2. Amanda Majeski as Countess Almaviva, Marlis Petersen as Susanna, and Isabel Leonard as Cherubino in Mozart’s “Le Nozze di Figaro” at the Met, 2014. Photo Credit: Ken Howard/Metropolitan Opera.
3. Marlis Petersen as Susanna and Peter Mattei as Count Almaviva in Richard Eyre’s production of Mozart’s “Le Nozze di Figaro” at the Met, 2014. Photo Credit: Ken Howard/Metropolitan Opera.
4. Marlis Petersen as Susanna and Ildar Abdrazakov as Figaro in Mozart’s “Le Nozze di Figaro” at the Met, 2014. Photo Credit: Ken Howard/Metropolitan Opera.
5. Ildar Abdrazakov as Figaro in Mozart’s “Le Nozze di Figaro” at the Met, 2014. Photo Credit: Ken Howard/Metropolitan Opera.
6. Teresa Stratas as Mimì and José Carreras as Rodolfo in Franco Zeffirelli’s production of Puccini’s “La Bohème” at the Metropolitan Opera in 1982. Photo Credit: Met Opera Archives.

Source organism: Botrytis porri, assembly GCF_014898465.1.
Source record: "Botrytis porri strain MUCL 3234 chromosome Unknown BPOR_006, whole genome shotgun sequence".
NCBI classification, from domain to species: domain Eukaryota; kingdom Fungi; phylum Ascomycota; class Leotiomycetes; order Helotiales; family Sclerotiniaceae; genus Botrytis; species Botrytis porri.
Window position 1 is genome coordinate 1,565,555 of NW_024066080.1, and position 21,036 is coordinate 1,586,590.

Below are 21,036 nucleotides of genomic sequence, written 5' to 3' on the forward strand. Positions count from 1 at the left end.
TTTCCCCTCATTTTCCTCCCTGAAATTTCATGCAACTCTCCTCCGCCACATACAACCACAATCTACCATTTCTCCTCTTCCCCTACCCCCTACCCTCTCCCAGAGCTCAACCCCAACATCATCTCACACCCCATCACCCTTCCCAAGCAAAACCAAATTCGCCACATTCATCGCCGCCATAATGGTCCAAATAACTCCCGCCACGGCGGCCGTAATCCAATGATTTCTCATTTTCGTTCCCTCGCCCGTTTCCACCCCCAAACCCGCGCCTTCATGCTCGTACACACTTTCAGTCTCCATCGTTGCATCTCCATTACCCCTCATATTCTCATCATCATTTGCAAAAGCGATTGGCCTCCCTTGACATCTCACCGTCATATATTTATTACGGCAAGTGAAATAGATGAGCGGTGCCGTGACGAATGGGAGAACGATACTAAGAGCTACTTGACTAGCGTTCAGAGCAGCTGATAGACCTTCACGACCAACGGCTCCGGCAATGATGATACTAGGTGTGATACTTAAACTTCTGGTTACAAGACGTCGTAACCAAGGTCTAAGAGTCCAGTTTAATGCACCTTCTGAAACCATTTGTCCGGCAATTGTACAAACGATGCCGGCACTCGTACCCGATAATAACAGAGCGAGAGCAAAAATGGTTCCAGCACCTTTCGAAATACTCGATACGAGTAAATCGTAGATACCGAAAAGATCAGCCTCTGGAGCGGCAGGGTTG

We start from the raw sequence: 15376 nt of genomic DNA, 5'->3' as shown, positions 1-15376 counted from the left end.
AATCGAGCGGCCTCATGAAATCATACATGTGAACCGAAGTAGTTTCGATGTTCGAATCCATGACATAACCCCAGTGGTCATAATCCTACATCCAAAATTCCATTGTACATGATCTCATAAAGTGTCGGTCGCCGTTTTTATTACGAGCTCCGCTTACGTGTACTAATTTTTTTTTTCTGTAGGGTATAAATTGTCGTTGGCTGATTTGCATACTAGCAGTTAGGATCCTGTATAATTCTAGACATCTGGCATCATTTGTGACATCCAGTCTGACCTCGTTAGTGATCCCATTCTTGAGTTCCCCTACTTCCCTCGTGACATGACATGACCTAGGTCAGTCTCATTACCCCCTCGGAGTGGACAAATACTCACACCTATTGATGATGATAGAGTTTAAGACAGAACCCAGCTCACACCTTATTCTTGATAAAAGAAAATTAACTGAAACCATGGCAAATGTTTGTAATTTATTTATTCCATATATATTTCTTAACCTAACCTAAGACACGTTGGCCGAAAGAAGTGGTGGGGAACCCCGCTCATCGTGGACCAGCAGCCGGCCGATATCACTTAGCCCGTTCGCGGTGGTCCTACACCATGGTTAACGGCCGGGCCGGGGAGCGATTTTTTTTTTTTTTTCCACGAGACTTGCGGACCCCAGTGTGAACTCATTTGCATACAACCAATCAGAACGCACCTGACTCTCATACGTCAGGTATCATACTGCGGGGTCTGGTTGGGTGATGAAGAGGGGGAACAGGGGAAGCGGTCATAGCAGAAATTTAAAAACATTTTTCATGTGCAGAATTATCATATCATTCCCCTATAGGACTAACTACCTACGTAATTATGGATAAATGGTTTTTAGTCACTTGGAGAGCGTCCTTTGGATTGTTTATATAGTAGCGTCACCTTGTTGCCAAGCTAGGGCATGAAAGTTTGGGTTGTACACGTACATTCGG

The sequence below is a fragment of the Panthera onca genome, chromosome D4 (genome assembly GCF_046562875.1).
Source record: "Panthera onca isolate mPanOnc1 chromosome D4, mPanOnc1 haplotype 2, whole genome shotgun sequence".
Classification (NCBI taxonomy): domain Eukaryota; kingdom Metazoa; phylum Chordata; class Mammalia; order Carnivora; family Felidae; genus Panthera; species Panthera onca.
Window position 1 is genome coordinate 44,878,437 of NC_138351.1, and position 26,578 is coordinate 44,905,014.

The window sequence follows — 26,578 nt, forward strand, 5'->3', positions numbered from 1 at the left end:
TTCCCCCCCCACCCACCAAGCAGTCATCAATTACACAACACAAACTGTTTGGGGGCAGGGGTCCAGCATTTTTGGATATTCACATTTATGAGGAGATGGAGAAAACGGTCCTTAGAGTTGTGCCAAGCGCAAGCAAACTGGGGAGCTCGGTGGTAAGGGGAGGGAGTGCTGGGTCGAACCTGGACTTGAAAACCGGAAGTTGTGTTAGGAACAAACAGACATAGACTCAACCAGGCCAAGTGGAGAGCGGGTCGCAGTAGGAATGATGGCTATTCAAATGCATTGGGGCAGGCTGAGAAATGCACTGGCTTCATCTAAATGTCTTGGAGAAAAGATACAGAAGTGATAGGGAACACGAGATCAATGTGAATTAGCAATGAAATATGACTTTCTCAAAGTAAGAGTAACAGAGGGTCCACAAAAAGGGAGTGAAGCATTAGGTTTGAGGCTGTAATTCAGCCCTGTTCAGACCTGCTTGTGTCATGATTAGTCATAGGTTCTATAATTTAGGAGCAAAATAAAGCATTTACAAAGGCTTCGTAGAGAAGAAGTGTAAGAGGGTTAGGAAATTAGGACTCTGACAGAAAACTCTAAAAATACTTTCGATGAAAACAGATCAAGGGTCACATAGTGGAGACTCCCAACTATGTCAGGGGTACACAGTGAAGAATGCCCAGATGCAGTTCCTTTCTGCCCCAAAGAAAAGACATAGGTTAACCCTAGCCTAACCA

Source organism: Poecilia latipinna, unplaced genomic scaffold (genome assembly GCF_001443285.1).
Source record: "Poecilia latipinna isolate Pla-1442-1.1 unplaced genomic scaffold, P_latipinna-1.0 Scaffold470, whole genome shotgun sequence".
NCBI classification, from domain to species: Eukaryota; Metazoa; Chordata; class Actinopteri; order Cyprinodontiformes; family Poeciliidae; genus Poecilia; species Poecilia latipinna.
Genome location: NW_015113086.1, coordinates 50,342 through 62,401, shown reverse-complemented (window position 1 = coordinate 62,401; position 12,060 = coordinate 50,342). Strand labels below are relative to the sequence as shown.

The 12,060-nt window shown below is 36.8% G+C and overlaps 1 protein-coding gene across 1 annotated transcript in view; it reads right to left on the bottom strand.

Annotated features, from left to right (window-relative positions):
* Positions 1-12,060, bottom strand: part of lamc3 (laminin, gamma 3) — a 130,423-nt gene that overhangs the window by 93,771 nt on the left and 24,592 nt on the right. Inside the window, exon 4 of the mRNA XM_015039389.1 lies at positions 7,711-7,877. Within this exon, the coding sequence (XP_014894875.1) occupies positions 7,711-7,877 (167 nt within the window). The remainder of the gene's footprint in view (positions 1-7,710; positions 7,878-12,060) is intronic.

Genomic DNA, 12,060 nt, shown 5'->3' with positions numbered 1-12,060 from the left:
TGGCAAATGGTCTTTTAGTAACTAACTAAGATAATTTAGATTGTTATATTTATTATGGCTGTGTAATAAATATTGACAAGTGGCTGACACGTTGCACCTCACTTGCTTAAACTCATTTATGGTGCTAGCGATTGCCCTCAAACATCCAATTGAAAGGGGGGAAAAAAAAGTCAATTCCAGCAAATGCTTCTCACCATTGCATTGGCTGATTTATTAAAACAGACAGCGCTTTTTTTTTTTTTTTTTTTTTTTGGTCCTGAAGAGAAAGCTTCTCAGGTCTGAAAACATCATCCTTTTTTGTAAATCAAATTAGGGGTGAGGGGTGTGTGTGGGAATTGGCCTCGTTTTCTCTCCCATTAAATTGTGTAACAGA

7. Allan Monk as Schaunard, José Carreras as Rodolfo, Italo Tajo as Alcindoro and Richard Stilwell as Marcello in Franco Zeffirelli’s production of Puccini’s “La Bohème” at the Metropolitan Opera in 1982. Photo Credit…Erika Davidson/Metropolitan Opera.
8. Renata Scotto as Musetta and Richard Stilwell as Marcello in Franco Zeffirelli’s production of Puccini’s “La Bohème” at the Metropolitan Opera in 1981. Photo: Met Opera Archives.
9. Teresa Stratas as Mimì and José Carreras as Rodolfo in Franco Zeffirelli’s production of Puccini’s “La Bohème” at the Metropolitan Opera in 1981. Photo Credit: Met Opera Archives.